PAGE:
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Danish companies joins forces in an ambitious and massive power-to-X project

Ørsted, Mærsk, DSV, Copenhagen Airport, SAS, DFDS and the City of Copenhagen have joined forces to develop an industrial-scale facility to produce green fuels for road, maritime, and air transport in the Greater Copenhagen area.
To realize the goal of net zero emissions in 2050, the consortium have established the project to reach cost competitive production of green fuels for the road, maritime, and aviation sectors. The vision is to build one of the world’s largest electrolysis facility to produce green hydrogen based on offshore wind power as soon as 2023.

The project is planned in the Greater Copenhagen Area and could supply renewable hydrogen for zero-emission buses for Movia, and heavy-duty trucks managed by DSV Panalpina, renewable methanol for A.P. Moller - Maersk vessels, and renewable jet fuel (e-kerosene) for SAS airplanes and air transport out of Copenhagen Airports. The project will require a large-scale supply of renewable electricity, which could potentially come from offshore wind power produced at Rønne Banke off the island of Bornholm.

The project will be a defining leap forward for the production of sustainable fuels and reinforce Denmark’s role as a green energy leader. The hope is that the project can, over time, act as a catalyst for similar projects in other parts of Denmark and internationally.
"This partnership and ambitious project is testament to the fact that Denmark has the necessary prerequisites for large scale investments in the power to x space. We look forward to working closely with foreign investors who want to be part of the ambitious Danish journey towards carbon neutrality,"
Assar Qureshi Team leader for Cleantech, Invest in Denmark

Fact box

  • Green hydrogen can be used as fuel for trucks and busses or developed into e-methanol for vessels and e-kerosene for aviation.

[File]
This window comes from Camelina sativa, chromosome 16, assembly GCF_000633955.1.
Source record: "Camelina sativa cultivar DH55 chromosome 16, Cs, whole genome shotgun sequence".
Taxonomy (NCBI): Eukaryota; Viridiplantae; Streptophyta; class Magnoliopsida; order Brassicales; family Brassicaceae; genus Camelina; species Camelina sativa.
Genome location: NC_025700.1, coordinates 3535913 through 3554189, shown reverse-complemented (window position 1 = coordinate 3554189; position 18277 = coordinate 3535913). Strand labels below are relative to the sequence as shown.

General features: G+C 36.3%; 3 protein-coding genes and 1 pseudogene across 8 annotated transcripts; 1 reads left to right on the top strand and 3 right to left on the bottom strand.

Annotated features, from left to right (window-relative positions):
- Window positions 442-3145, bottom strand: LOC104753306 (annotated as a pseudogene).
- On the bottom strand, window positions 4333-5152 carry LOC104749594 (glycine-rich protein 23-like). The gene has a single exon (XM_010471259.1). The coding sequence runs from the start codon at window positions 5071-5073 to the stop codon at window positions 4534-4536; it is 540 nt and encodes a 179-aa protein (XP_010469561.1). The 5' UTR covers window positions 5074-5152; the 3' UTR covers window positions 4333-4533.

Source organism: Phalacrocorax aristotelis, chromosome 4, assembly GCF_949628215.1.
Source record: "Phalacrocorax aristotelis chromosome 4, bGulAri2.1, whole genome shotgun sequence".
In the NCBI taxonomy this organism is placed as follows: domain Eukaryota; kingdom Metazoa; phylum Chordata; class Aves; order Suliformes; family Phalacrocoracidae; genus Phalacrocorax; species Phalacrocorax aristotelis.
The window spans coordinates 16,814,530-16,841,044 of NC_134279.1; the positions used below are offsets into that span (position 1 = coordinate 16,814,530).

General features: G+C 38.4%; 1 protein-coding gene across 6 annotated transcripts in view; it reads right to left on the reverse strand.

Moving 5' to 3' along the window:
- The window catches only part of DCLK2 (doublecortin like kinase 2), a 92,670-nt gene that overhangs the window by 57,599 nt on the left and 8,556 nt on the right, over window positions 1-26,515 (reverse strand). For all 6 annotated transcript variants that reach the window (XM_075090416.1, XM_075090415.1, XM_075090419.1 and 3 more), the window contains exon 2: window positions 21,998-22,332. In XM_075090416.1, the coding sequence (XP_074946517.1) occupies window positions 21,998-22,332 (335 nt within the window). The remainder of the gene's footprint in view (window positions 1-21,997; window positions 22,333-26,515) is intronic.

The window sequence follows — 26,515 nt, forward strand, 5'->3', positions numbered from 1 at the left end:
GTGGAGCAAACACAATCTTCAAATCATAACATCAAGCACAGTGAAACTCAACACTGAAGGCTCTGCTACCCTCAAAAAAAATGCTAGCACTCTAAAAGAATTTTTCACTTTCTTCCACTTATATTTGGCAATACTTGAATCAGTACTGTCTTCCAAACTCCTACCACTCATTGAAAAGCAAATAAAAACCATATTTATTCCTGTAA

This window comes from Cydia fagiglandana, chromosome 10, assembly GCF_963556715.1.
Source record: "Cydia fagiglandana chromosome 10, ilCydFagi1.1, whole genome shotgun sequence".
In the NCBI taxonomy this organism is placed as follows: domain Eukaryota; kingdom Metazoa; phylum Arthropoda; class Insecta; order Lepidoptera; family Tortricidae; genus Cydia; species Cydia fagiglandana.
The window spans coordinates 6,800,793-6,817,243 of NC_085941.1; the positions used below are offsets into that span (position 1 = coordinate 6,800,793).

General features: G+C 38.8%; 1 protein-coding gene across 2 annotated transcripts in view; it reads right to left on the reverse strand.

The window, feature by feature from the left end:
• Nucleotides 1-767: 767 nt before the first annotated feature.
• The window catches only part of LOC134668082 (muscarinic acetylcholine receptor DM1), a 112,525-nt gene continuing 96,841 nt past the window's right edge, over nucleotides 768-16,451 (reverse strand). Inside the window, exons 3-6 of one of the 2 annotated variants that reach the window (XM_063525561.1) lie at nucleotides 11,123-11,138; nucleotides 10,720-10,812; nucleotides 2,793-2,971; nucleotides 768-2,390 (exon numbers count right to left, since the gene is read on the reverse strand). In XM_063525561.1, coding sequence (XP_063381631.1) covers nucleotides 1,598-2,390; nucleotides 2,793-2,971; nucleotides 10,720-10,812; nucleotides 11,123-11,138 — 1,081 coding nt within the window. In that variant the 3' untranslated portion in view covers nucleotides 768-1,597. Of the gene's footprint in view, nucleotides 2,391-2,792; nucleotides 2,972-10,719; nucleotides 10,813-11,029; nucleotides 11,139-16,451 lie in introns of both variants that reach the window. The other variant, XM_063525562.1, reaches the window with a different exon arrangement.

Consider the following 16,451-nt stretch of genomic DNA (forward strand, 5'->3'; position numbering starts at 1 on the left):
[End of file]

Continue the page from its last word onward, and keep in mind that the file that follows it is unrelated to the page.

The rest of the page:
• The fully scaled facility can reduce annual carbon emissions by 850,000 tons.
  • When the facility is fully scaled-up by 2030, the project could deliver more than 250,000 tons of sustainable fuel for buses, trucks, maritime vessels, and airplanes annually.

The road to competitive sustainable fuels

For Denmark to enable an accelerated decarbonisation of heavy transport and industry sectors towards 2050, sustainable fuels must become competitive with fossil fuels over the coming decade.

Sustainable fuels will need to be matured, built at industrial scale, and go through a cost-out journey similar to what has been seen over the past decade in other renewable energy technologies, such as wind and solar energy. As an example, the cost of offshore wind has declined by approximately 70% in Northwest Europe since 2012. This can only happen, when government and industry come together in public-private partnerships to create a framework that incentivizes private investments in large-scale sustainable fuel production.

"Decarbonising the road, maritime, and aviation sectors is key to bringing our economies around the world to net-zero emissions by 2050. Our vision to produce sustainable fuels in the Greater Copenhagen area will deliver the necessary industrial scaling to drive the needed cost-out towards making renewable fuels competitive with fossil fuels. With the right policy framework in place, this project could be a defining leap forward for the production of sustainable fuels in Denmark, which will further reinforce Denmark's role as a global leader in technologies and business models for a sustainable future,"
Henrik Poulsen CEO, Ørsted

COVID-19 does not stop the Danish green transition

Although several project partners are affected by COVID-19, the partnership's long-term commitments to fight climate changes remain intact. The industrial partners see this project as a way to combine the dual objectives of accelerating the green transformation and providing economic stimulus to the Danish economy post the COVID-19 crisis.

Denmark is in a unique position to become a hub for the production of sustainable fuels, creating jobs and securing a leading position in establishing an entirely new industry, which will be key in driving decarbonisation towards net zero in 2050, not just in Denmark, but also globally.

The electrolyser facility will not only be a potential cornerstone in decarbonising the partners' businesses but will also deliver a critical contribution to reaching Denmark's ambitious goal of reducing carbon emissions by 70% by 2030 compared to 1990 by replacing fossil fuels in heavy transport with sustainable fuels.
"In Copenhagen, we've set the ambitious goal to become the world's first carbon neutral capital by 2025. We're already well underway - with district heating, wind turbines, great biking infrastructure, zero emission buses, a green metro, etc. But we need new, sustainable technologies to go all the way. Sustainable fuels are an important means in the fight against climate change and air pollution. It brings us one step closer a greener future,"
says Frank Jensen Lord Mayor of Copenhagen

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